Let’s talk about cake décor. More specifically, let’s talk about how trying to surprise my roommate TJ with a cake for his birthday taught me several lessons about the cake creation process. As it turns out, writing about cake décor is almost as difficult as the actual decorating process itself, so after three drafts I’ve compiled my “Do’s & Don’ts” into an easy to read list. Because, you know, you’ve got to break a lot of eggs to write about baking a cake.
KATIE’S LIST OF CAKE CREATION DO’S AND DON’TS
- DON’T assume that your grandmother’s skill in the kitchen is genetically embedded. Or that your early days mixing bowlfuls of ingredients together for her will, nearly two decades later, translate into some natural skill in baking.
- If you’re using a box mix, DO replace the water required with the same amount of milk. It makes it moist! And it is hard to mess up.
- DON’T bang eggs very loudly against the counter if you’re trying to be sneaky about said cake baking. It’s a dead giveaway that you’re up to something.
- DO make sure your oven is completely heated before putting the cakes in there to bake to ensure an even baking process. Thankfully, I actually did this the first time.
- DON’T keep opening the oven to check on the cake. Be patient. Walk away. A watched cake never bakes (or something along those lines…).
- DO remember to set a timer. If you happen to forget, you can probably find a text message you sent right around the time you put your cake into the oven to create a rough time reference. Otherwise, inserting a toothpick will do.
- DON’T try to level your cake layers immediately after they come out of the oven. At least one of your three layers will not survive this, and the others will be unbearably uneven. Hot leveling will ruin your plans of a three tiered cake.
- DO cool your cake down before attempting to ice it. Otherwise, your red velvet cake with white icing will turn into a pink cake from the crumbs of the improperly leveled cake mixing with the copious amounts of cream cheese icing you’ve put on it. You can say you did this on purpose for “the style,” but no one will believe you. In fact, you should probably do a “crumb coat” before you try to properly ice it in the first place.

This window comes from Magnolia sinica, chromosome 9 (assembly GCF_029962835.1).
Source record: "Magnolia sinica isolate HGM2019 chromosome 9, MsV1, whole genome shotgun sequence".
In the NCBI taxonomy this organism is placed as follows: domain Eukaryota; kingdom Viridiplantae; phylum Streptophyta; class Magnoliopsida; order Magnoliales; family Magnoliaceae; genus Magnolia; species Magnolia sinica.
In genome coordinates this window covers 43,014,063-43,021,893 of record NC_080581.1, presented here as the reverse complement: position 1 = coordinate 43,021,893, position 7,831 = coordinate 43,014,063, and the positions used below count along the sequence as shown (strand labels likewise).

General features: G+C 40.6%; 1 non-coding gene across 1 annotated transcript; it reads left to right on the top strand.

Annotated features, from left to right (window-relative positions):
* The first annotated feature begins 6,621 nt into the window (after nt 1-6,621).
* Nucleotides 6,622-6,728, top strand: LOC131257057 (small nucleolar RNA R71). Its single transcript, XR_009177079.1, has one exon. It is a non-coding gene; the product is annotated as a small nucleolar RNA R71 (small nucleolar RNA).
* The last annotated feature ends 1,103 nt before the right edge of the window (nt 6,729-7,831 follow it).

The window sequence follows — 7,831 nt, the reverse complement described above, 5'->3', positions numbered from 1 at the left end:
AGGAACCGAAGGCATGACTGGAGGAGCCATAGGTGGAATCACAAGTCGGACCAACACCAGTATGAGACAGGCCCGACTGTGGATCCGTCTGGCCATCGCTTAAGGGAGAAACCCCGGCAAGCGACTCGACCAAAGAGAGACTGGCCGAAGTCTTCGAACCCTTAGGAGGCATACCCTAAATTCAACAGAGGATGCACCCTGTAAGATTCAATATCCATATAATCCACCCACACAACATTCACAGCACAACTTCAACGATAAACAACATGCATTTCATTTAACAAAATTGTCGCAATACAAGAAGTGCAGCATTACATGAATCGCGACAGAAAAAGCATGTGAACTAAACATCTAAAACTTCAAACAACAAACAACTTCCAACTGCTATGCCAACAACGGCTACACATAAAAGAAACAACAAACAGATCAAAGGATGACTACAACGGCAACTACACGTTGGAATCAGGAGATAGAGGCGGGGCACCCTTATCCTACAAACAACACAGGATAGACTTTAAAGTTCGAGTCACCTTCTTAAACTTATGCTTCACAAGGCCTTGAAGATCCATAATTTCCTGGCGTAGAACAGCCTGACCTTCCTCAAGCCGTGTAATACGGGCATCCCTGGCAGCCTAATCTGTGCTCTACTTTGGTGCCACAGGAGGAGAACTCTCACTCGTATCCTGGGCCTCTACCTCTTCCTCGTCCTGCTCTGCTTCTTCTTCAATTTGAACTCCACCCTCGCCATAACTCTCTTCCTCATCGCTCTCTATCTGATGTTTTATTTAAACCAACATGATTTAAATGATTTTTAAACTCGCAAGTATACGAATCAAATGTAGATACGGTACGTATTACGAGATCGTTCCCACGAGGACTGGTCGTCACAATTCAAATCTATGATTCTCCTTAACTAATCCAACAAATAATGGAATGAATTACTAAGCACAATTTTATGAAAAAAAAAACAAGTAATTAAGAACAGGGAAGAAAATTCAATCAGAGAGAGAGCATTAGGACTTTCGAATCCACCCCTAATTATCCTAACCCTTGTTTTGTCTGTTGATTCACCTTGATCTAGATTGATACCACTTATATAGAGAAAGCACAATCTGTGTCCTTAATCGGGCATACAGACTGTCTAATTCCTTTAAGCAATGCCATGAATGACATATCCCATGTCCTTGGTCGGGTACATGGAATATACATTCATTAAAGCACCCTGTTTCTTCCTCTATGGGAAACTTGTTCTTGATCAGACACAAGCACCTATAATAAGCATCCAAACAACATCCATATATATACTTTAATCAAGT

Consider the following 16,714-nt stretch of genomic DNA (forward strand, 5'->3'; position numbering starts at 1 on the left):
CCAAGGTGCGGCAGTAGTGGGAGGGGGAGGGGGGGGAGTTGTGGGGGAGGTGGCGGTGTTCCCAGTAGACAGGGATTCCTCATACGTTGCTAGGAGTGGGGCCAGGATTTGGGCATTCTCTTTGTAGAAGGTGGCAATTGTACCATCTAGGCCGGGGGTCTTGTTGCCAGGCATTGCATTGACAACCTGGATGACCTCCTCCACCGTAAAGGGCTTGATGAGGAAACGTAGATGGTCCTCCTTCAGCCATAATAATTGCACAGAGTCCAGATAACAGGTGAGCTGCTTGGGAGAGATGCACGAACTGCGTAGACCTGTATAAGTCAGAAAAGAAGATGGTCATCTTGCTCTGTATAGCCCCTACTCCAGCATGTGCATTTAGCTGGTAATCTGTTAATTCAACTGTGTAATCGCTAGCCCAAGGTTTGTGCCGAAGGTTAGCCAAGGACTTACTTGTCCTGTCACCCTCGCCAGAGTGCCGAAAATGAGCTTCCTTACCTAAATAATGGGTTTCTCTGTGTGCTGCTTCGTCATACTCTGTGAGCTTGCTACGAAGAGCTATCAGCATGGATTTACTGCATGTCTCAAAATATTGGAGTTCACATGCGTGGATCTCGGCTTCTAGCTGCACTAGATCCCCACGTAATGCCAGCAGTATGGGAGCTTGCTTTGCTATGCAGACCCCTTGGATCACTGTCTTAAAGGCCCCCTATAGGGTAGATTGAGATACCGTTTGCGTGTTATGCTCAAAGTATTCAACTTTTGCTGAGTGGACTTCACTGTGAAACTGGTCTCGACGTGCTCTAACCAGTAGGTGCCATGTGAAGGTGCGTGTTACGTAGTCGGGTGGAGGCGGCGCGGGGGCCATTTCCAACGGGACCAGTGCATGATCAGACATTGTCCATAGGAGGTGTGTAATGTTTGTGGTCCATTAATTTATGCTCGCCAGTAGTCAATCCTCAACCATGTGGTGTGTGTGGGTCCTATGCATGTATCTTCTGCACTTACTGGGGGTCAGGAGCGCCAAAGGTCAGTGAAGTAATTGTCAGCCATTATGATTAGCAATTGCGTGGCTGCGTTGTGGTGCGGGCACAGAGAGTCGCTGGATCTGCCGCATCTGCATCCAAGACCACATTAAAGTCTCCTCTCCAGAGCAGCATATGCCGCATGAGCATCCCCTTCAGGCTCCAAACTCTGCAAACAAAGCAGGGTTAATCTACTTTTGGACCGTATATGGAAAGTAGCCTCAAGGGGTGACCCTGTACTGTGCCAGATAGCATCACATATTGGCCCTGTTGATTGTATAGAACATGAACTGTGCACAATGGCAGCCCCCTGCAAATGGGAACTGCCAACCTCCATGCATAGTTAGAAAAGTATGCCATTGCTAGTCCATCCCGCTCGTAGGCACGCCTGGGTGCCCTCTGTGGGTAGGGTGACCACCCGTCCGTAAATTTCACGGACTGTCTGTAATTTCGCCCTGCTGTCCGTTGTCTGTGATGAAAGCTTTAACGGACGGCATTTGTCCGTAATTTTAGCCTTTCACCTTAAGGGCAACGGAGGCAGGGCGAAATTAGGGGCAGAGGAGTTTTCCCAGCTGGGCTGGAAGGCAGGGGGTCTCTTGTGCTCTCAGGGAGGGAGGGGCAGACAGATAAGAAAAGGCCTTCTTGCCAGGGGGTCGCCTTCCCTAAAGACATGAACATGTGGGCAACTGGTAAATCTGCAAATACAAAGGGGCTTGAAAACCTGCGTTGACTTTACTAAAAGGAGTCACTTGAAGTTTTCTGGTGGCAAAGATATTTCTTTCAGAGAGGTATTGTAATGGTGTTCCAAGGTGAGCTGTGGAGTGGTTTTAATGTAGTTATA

- DON’T try to continually fix the uneven layers of the cake by attempting to level it over and over again. This will result in one weirdly shaped layer that you have to turn into a heart to make it seem like it’s on purpose.
- DO use sprinkles to cover your mistakes. I mean, who doesn’t love sprinkles?! Keep in mind that sprinkles are like concealers. They can cover a multitude of sins, but when used liberally, everyone can tell.
- DON’T use the little decorative icing bottles from Target’s baking aisle to write words on your cake. At least, don’t use it in the little tube it comes in or while the cake is still warm. The words will run together, and the little bottle does not give nearly the amount of control you need to prevent the “TJ” from becoming the sign for pi.
- DO purchase the fancy number candles. They’re pretty. But maybe make sure the cake is completely cooled before you set them in place.
- DON’T gain a false sense of confidence from Pinterest. Just because there’s a tutorial for everything under the sun in that app doesn’t mean you can execute said tutorials perfectly on the first try.
The last and most important DO: Enjoy the cake with your friends and loved ones. Even if it’s ugly as all get out, it’ll likely still taste pretty good.
Also, keep practicing the cake décor! It’ll take at least 5 tries before things start to look more “Keep Austin Weird”-esque instead of “Oh God, she has no idea what she’s doing and I really wish she’d stop.”
Fortunately, no one will complain about having extra cake to eat.